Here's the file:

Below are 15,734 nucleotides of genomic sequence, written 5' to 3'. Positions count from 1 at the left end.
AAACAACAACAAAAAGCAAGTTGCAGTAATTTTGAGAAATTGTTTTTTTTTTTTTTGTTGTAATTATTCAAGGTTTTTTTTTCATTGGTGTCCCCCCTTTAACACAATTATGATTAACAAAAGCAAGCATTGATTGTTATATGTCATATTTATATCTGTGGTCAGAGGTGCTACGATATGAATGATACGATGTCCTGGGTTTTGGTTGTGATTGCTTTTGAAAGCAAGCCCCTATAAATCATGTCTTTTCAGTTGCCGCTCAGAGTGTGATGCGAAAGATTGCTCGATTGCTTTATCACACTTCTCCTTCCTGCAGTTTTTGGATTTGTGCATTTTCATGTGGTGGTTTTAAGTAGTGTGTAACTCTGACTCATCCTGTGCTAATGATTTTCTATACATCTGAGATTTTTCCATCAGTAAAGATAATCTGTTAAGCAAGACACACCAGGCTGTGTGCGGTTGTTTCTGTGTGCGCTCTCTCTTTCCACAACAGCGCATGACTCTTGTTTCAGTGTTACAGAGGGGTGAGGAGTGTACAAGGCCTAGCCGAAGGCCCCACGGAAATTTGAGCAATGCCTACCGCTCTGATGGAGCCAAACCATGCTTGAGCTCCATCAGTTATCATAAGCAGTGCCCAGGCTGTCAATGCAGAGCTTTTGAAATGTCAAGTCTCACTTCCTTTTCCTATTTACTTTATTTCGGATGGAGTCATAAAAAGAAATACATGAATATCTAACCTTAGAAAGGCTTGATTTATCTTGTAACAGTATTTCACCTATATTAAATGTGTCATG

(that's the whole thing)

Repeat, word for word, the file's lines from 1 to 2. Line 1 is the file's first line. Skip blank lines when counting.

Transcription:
Below are 15,734 nucleotides of genomic sequence, written 5' to 3'. Positions count from 1 at the left end.
AAACAACAACAAAAAGCAAGTTGCAGTAATTTTGAGAAATTGTTTTTTTTTTTTTTGTTGTAATTATTCAAGGTTTTTTTTTCATTGGTGTCCCCCCTTTAACACAATTATGATTAACAAAAGCAAGCATTGATTGTTATATGTCATATTTATATCTGTGGTCAGAGGTGCTACGATATGAATGATACGATGTCCTGGGTTTTGGTTGTGATTGCTTTTGAAAGCAAGCCCCTATAAATCATGTCTTTTCAGTTGCCGCTCAGAGTGTGATGCGAAAGATTGCTCGATTGCTTTATCACACTTCTCCTTCCTGCAGTTTTTGGATTTGTGCATTTTCATGTGGTGGTTTTAAGTAGTGTGTAACTCTGACTCATCCTGTGCTAATGATTTTCTATACATCTGAGATTTTTCCATCAGTAAAGATAATCTGTTAAGCAAGACACACCAGGCTGTGTGCGGTTGTTTCTGTGTGCGCTCTCTCTTTCCACAACAGCGCATGACTCTTGTTTCAGTGTTACAGAGGGGTGAGGAGTGTACAAGGCCTAGCCGAAGGCCCCACGGAAATTTGAGCAATGCCTACCGCTCTGATGGAGCCAAACCATGCTTGAGCTCCATCAGTTATCATAAGCAGTGCCCAGGCTGTCAATGCAGAGCTTTTGAAATGTCAAGTCTCACTTCCTTTTCCTATTTACTTTATTTCGGATGGAGTCATAAAAAGAAATACATGAATATCTAACCTTAGAAAGGCTTGATTTATCTTGTAACAGTATTTCACCTATATTAAATGTGTCATG